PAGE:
6. I would add to Mr. Fine’s comments that if the Bozak’s were replaced by JBL Paragons or Hartsfields or upgraded (that T35 Avedon tweeter needs to go!) K-horns, and the caps and resistors upgraded on the electronics, he probably would consider the system his parents had to be fully as good as anything you could put together from Audio Research, conrad-johnson or Manley today. Rudy Bozak was a nice guy but his speakers do not hold up in terms of fidelity nearly as well as do Altec, JBL or Klipsch horn designs or Quad electrostats for that matter.

  7. McIntosh tube (or solid state) amps don’t pair particularly well with really efficient horn systems, not for low level domestic listening. The Marantz 8B would have made those speakers shine though.

    It’s worth mentioning that the Marantz 7 and the McIntosh C22 are nearly identical circuitwise…and the Marantz was first by a few years.

  8. I’ve never heard a solid state phono pre that had the headroom that the better tube ones do, but with any phono pre impedance matching is a big part of the sonics and no one much knows how to do that any more. Low output MCs are actually the easiest to deal with because you just put a transformer on the preamp end. They are extremely low impedance. But they are insanely priced and often do not have a user changeable stylus. The correct effective impedance load for most MM carts has to be arrived at via testing. You need a scope with a differential front end to do this and some patience. 47K is just about equally wrong for a wide selection of them for what that is worth.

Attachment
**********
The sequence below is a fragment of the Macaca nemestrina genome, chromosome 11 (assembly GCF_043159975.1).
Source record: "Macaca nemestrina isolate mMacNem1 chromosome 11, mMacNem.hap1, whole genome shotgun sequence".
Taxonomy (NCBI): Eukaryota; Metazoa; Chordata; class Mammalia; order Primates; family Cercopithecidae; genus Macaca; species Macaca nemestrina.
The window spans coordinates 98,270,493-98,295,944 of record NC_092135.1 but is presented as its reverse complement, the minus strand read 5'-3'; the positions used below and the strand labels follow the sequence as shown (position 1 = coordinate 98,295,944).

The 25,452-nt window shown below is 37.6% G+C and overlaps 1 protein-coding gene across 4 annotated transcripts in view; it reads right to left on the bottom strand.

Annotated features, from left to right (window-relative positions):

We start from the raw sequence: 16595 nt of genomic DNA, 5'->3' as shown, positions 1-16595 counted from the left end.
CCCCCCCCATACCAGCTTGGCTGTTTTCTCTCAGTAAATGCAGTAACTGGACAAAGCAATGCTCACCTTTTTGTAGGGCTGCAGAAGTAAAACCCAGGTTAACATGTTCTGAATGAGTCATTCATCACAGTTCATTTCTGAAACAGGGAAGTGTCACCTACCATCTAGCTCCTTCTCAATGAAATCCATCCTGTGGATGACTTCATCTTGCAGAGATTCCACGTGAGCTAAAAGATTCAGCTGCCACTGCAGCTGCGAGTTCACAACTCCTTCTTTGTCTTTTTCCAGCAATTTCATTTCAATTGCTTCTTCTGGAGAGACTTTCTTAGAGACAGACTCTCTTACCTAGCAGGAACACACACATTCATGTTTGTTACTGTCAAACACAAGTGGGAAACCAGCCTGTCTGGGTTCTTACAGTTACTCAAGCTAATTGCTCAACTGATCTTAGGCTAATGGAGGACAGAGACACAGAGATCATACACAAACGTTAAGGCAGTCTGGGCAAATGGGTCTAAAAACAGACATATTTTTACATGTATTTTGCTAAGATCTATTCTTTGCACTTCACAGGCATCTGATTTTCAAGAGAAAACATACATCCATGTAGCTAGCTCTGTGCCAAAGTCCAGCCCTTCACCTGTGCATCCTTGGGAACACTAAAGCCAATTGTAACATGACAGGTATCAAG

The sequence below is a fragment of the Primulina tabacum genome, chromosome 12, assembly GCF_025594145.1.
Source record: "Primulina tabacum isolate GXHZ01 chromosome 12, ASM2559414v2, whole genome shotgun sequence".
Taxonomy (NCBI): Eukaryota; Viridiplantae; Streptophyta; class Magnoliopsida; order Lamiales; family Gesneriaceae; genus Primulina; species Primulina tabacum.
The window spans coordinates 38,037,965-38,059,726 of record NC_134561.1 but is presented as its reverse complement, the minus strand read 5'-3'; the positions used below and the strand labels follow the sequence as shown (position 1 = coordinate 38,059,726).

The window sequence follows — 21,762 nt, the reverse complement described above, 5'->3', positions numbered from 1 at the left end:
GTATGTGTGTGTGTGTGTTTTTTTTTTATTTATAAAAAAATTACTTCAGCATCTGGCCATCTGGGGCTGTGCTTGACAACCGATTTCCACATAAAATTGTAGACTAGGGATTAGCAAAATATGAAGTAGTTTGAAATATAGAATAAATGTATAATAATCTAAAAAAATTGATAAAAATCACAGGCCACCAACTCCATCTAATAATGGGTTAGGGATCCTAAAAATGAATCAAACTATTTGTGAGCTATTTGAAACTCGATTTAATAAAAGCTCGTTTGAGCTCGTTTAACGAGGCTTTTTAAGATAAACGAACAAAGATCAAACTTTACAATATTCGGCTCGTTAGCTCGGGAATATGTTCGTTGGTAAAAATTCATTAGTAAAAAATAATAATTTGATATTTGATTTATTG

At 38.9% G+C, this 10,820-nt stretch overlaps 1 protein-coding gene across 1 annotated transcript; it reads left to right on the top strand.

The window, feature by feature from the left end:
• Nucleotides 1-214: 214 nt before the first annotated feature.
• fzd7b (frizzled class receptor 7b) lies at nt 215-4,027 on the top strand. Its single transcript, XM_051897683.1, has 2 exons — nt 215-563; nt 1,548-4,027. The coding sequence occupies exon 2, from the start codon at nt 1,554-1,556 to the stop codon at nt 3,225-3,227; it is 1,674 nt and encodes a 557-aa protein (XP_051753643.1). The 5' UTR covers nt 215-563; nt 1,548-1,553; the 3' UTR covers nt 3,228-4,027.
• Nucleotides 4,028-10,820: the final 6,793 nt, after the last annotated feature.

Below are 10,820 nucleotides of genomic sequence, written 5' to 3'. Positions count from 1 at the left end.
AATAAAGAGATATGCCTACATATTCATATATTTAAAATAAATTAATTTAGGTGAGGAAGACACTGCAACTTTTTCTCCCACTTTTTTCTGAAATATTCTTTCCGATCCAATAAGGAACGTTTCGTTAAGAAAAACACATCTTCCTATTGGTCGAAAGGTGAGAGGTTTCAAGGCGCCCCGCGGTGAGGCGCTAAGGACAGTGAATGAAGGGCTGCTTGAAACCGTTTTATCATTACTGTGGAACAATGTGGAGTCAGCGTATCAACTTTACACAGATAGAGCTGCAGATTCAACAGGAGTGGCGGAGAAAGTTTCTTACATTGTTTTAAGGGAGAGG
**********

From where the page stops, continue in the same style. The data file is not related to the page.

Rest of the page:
With a low output MC cart interconnects don’t matter as long as they have continuity but for MM or moving iron carts some work is required. Unbalanced shielded cable with RCAs will always screw things up, but the industry has settled on that and even Audio Research couldn’t get people to change. I have given up on that fight.

  9. Very nice preamp!!!!

    I´m from Brazil.

    Can you send to me the turret board layout?

    Best reards!!!!

    1. Hello Paulo. No I cannot send you the turret board layout beacuse none exists. I simply made it up as I went a long. Generally speaking, keep the audio signal runs as short as possible, and keep cathode paths to ground as short as possible. Good luck. c.